Wanted to provide some answers to your questions from comment 5:
Complete certificate data for all affected certificates
We are expecting to post this by the end of the week.
Describe the role of the provisioning system and its relationship with the CA and/or other PKI components
The provisioning system is part of the Managed WordPress hosting environment and acts as a consumer of certificates from the GoDaddy CA by making certificate requests and receiving issued certificates from the GoDaddy CA for Managed WordPress hosting customers. It is logically and physically separate from the GoDaddy CA.
The maximum level of access or functional privilege the unauthorized third party could have exercised through the attack, especially concerning the issuing CA or other PKI components (e.g., could the adversary use their access to request new certificates, perform certificate management functions, remotely manage network-attached HSMs, etc.?)
The compromised credentials were not ones that would have been used in conjunction with anything PKI related.
The detected access and activities performed by unauthorized third party with any implication to the issuing CA or other PKI components
The CA environment, issuing CAs, and the general PKI environment were not impacted and could not have been impacted by the credentials obtained as mentioned above.
Whether the compromised account and password also existed on the issuing CA or other PKI component.
No. We can confirm that the account and password that were compromised did not exist in the issuing CA or any other PKI components.
Can GoDaddy describe the "additional security layers on the Managed WordPress hosting environment help to minimize the exposure risk" in more detail?
For security reasons we don’t disclose the measures we have taken in detail, however, we can confirm that we have added access hardening to the previously exposed API end point.
What evidence can GoDaddy offer supporting the conclusion that subscriber private keys were not the target of the breach?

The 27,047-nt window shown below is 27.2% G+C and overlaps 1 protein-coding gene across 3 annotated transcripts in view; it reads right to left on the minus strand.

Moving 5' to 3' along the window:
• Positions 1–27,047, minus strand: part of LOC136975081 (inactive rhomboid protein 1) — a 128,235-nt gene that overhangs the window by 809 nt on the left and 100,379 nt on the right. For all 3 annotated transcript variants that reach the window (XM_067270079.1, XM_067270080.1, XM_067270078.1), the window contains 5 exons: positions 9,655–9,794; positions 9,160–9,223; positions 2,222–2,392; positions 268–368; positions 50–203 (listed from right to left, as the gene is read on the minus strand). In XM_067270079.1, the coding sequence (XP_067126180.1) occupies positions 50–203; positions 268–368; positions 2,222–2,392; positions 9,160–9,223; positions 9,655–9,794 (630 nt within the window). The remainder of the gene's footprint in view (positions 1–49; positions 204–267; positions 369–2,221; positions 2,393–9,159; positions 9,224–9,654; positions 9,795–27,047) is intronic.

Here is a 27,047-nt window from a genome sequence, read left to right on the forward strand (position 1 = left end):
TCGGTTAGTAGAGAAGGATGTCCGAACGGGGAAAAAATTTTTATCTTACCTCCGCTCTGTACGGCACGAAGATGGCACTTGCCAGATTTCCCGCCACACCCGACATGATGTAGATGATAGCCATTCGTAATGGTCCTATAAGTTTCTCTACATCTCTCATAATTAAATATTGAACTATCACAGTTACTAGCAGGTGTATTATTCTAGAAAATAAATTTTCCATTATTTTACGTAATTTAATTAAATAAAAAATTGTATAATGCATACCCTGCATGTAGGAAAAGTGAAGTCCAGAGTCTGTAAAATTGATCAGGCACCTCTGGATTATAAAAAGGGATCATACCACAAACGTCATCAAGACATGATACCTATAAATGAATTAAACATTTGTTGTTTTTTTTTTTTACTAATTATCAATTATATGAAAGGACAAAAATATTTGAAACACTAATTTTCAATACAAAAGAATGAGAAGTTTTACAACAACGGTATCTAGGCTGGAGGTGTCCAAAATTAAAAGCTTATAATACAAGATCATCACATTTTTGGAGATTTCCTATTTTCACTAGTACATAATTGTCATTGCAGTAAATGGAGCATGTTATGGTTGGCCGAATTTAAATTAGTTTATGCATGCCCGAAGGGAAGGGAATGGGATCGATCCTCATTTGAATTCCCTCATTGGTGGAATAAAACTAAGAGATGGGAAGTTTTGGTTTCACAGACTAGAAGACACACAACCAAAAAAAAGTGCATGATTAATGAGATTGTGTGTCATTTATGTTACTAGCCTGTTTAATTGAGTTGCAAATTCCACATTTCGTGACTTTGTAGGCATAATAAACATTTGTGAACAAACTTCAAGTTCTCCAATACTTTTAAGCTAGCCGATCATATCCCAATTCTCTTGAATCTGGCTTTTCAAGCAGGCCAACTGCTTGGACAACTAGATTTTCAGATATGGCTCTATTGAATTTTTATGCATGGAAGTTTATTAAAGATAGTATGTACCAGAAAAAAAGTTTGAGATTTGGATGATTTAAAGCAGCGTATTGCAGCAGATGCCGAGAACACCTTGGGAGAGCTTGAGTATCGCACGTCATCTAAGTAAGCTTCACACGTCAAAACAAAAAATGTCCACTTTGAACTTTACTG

To date we’ve seen instances of SEO poisoning (“Blackhat SEO”). We have no other reason to believe that subscriber keys were the target.
Is there any evidence to refute the assumption that the adversary exfiltrated subscriber private keys?
It is possible that the adversary had access to private keys, however, there is no evidence to suggest they were after these specifically. To date, we’ve only seen instances of SEO poisoning.
One thing that may be noteworthy, related to our formal incident report, we will be amending our previously provided issue summary to measure against the 24 hour revocation timeline within the BRs. Namely, subscriber certificates were not revoked within 24 hour of key compromise, which is a violation of the Baseline Requirements for the Issuance and Management of Publicly-Trusted Certificates, Section 22.214.171.124 “Reasons for Revoking a Subscriber Certificate” which states that “the CA SHALL revoke a Certificate within 24 hours if the CA obtains evidence that the Subscriber’s Private Key corresponding to the Public Key in the Certificate suffered a Key Compromise”
We will continue providing updates, working toward the full incident report, and monitoring for questions. Hope this helps in the meantime.